According to reports, about 50 lakh-odd employees can go on a strike after the government’s decision to not increase the salaries of Central government employees beyond the recommendations made by the 7th Pay Commission. Earlier this month, the government delivered a big blow to the employees when it disclosed to the Rajya Sabha that it had no plans to revise their pay scale.
“The minimum pay of Rs 18,000 [per month] and fitment factor of 2.57 are based on the specific recommendations of the 7th Central Pay Commission in the light of the relevant factors taken into account by it. Therefore, no change therein is at present under consideration,” said Minister of State Finance, P Radhakrishnan in a written reply.
National Joint Council of Action (NJCA) chief Shiv Gopal Mishra, who led the pay hike negotiations on behalf of central government employees, reportedly expressed dissatisfaction over the government’s decision. “The employees are agitated and there is a lot of disappointment. I can assure that the demand to raise the minimum pay has not been forfeited. If negotiations do not give us a solution, then an agitation would,” he told Oneindia.
To remind you, ever since the 7th Pay Commission recommendations released, the central government employees have been demanding that the minimum pay be raised to Rs 26,000 instead of Rs 18,000 – based on a fitment factor of 3.68 times the basic pay of 6th pay commission – and the upper limit be raised to Rs 3.25 lakh a month. The unions had even threatened to go on an indefinite strike on July 11, 2016, but plans were cancelled after the government promised to look into the matter.
Then came news reports that the government was considering hiking the minimum wages with a fitment formula of 3 times the previous basic pay. This would increase the minimum basic pay to Rs 21,000. The recent developments signalling zero change is, hence, a huge disappointment for this group.
A pay hike over and above the pay commission’s recommendations seems unlikely when one considers the news of higher-than-projected revenue deficits coming in from various states. Earlier this month, Maharashtra’s State Finance Minister Sudhir Mungantiwar had said that the move to pay the sanctioned arrears would put a burden of Rs 21,500 crore on the state exchequer. A week later, a senior Tamil Nadu state government official estimated that the same would cause the state’s revenue deficit to spike by 15 per cent. Meanwhile, Tripura, where the Bhartiya Janta Party recently surged to power promising to implement the latest Pay Commission, is already facing a fiscal deficit of Rs 11,355 crore.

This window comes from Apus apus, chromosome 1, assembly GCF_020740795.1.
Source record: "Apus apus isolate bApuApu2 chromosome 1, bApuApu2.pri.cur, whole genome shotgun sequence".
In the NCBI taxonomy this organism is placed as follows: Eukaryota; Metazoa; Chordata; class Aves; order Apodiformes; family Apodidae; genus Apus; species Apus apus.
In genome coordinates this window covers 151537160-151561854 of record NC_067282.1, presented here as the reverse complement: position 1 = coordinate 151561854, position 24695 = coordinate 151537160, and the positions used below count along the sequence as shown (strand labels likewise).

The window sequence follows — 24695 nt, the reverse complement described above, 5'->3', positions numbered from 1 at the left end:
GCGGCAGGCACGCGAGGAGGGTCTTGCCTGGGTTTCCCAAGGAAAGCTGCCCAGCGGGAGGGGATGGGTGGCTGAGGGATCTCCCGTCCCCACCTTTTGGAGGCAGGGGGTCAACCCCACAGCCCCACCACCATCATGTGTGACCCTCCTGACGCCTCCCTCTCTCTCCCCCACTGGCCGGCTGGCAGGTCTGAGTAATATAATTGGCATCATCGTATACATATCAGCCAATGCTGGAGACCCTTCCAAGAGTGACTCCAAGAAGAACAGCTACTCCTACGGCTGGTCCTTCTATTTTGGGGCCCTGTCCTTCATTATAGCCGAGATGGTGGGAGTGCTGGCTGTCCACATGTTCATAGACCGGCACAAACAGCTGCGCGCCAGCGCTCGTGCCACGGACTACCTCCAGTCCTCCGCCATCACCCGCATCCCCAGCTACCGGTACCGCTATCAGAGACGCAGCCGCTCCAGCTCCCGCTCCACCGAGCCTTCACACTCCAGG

All this is significant because state expenditures contribute significantly to the country’s consolidated fiscal deficit. Against this backdrop, the Modi government might find it difficult to top-up the recommendations of the 7th Pay Commission. Besides, earlier this month, the Cabinet approved a 2 per cent hike in the Dearness Allowance and Dearness Relief for central government employees, which together will put additional burden of Rs 6,077.72 crore on the exchequer every year. The financial pressure is projected to cross Rs 7,090 crore during the 14-month period between January 2018 and February 2019. With general elections coming up next year, the Centre would hardly want to risk placing additional demands on its coffers.
Meanwhile, last week, Lok Sabha Speaker Sumitra Mahajan announced the formation of a committee to propose revision in the pay structure and allowances of Lok Sabha and Rajya Sabha secretariats employees, noting that the 7th pay commission did not make recommendations about their salaries. The six-member panel will include Finance Minister Arun Jaitley and Parliamentary Affairs Minister Anath Kumar, and will be headed by Murli Manohar Joshi, estimates committee chairperson.